And on this characteristically suspended, utterly irreducible note, somewhere between assertion and doubt, mockery and seriousness, the Gogol story ends.

When I first read the Shostakovich libretto (which I did while listening to the excellent Mariinsky recording of The Nose, also conducted by Gergiev), I was disappointed to see that he had left this ending out of his opera. Mainly, I suppose, this was because his libretto borrowed only from the story’s dialogue and not from the narrative voice; but perhaps another cause was that even Shostakovich, reckless as he was in his youth, might have hesitated to sound such a skeptical note in Stalin’s Soviet Union. In any case, because I had noticed the omission, I was particularly delighted to see these sentences reappear toward the end of Kentridge’s production.

I had thought this was yet another example of Kentridge’s special genius at work, but Laurel Fay (who, as Shostakovich’s most thorough and rigorous biographer, knows more about him than anyone else) told me that Kentridge did not introduce the Gogolian narration into the opera; that had been done earlier, in the 1974 Moscow Chamber Opera Theater production by Boris Pokrovsky. What a bittersweet pleasure it must have brought to the composer when, at the very end of his life, after years of silence and suppression, he was finally able to see his great opera restored to the stage, with a small but important addition that made the whole work even stronger and more virulently Gogolian.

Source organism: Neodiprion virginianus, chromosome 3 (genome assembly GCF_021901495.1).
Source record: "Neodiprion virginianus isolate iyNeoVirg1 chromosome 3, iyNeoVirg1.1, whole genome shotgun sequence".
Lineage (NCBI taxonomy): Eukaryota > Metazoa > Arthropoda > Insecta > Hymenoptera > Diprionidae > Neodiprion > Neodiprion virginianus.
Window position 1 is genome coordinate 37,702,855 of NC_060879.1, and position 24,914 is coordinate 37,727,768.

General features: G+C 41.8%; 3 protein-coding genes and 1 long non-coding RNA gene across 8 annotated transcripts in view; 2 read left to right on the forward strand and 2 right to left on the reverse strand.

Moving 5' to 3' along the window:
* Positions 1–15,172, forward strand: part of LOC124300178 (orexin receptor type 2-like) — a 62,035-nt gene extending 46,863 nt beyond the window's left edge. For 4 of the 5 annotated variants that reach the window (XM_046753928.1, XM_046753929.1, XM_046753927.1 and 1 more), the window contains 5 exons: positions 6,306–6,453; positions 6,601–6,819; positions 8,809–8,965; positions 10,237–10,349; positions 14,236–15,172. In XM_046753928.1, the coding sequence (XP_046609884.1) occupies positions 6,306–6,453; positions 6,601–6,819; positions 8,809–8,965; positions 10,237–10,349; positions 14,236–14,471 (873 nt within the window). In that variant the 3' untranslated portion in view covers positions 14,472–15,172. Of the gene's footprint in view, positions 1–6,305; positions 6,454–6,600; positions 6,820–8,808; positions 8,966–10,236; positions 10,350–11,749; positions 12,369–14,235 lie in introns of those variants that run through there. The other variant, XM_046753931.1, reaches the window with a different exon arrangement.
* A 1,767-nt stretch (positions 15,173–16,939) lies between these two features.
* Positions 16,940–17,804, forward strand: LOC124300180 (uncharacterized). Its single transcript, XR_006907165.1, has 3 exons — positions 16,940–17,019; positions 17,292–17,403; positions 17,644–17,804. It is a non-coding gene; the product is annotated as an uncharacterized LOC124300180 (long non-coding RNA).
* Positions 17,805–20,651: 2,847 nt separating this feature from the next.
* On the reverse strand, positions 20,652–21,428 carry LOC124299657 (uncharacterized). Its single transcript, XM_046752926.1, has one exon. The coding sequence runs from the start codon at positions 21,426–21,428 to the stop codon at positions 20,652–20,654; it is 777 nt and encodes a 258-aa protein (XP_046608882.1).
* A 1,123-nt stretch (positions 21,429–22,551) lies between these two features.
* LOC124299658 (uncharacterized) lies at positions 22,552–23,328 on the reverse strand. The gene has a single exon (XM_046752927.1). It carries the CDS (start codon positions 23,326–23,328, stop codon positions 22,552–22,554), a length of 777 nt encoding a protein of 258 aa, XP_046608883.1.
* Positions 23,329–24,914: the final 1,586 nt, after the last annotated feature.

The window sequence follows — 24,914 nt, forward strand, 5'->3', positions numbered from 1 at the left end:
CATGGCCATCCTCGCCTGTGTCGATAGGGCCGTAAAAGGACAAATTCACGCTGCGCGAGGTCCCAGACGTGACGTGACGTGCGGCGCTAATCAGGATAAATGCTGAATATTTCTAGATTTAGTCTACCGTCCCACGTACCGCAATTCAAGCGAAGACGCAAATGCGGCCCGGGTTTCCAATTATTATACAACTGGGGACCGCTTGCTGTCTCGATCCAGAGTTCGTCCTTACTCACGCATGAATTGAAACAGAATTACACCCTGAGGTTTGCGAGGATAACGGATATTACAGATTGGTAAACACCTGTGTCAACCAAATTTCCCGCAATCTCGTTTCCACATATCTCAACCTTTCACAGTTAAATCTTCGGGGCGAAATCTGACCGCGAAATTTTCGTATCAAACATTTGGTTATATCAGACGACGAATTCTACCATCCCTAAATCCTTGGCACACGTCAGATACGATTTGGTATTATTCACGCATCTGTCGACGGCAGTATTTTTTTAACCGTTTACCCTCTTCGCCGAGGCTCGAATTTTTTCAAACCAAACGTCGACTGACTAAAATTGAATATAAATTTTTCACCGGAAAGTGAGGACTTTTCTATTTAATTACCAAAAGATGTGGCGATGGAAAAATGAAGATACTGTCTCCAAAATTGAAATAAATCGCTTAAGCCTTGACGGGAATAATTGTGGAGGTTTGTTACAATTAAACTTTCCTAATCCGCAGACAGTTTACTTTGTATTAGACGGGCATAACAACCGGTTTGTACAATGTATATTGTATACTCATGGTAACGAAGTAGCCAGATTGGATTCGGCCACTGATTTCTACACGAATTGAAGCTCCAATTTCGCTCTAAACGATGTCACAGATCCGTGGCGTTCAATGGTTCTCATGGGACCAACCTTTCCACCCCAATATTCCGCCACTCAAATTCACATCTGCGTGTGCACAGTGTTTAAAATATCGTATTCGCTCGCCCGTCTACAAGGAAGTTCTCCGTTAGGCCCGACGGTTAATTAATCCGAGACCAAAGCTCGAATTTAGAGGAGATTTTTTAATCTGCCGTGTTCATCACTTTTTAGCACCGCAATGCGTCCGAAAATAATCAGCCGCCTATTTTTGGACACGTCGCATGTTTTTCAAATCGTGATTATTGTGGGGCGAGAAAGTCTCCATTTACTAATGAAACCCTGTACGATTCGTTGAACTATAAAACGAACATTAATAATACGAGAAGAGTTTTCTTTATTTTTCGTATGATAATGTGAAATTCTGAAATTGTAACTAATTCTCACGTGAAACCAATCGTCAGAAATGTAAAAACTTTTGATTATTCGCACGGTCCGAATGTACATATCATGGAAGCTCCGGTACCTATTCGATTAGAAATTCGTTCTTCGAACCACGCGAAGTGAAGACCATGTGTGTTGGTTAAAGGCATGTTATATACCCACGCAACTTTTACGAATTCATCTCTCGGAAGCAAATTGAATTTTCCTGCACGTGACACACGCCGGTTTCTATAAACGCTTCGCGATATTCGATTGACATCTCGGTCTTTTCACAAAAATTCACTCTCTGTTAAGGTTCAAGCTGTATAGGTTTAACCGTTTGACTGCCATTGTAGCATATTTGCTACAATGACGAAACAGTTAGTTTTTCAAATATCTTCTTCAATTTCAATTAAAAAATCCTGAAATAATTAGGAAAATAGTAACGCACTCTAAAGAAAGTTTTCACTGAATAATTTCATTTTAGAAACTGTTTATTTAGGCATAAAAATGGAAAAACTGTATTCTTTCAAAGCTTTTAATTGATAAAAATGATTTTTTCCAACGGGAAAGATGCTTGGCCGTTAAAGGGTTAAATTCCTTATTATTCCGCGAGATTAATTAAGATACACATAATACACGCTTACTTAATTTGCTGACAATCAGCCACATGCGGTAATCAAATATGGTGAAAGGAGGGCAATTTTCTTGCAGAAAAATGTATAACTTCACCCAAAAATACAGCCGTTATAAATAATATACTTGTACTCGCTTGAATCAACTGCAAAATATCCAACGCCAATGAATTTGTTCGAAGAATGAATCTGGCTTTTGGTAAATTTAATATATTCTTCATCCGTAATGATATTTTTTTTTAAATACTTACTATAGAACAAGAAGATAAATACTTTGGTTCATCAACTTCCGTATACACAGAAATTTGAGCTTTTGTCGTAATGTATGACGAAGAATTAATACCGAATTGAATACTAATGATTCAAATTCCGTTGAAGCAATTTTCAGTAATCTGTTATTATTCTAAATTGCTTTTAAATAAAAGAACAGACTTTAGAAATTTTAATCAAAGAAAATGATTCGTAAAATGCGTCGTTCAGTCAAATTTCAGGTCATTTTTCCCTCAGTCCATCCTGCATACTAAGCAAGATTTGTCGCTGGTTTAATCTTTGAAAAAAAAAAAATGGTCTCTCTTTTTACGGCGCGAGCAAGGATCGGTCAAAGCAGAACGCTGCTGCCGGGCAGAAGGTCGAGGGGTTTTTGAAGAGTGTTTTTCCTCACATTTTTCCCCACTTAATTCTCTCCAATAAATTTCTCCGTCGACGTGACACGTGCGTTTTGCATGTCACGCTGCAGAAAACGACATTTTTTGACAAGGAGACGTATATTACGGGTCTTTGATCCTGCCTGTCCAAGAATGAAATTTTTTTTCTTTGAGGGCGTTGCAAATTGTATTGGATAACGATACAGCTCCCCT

Contributor’s Note: Wendy Lesser’s Music for Silenced Voices: Shostakovich and His Fifteen Quartets will be published in 2011 by Yale University Press. The author of eight previous books (including one novel), Lesser is the founding editor of The Threepenny Review. She divides her year between Berkeley and New York.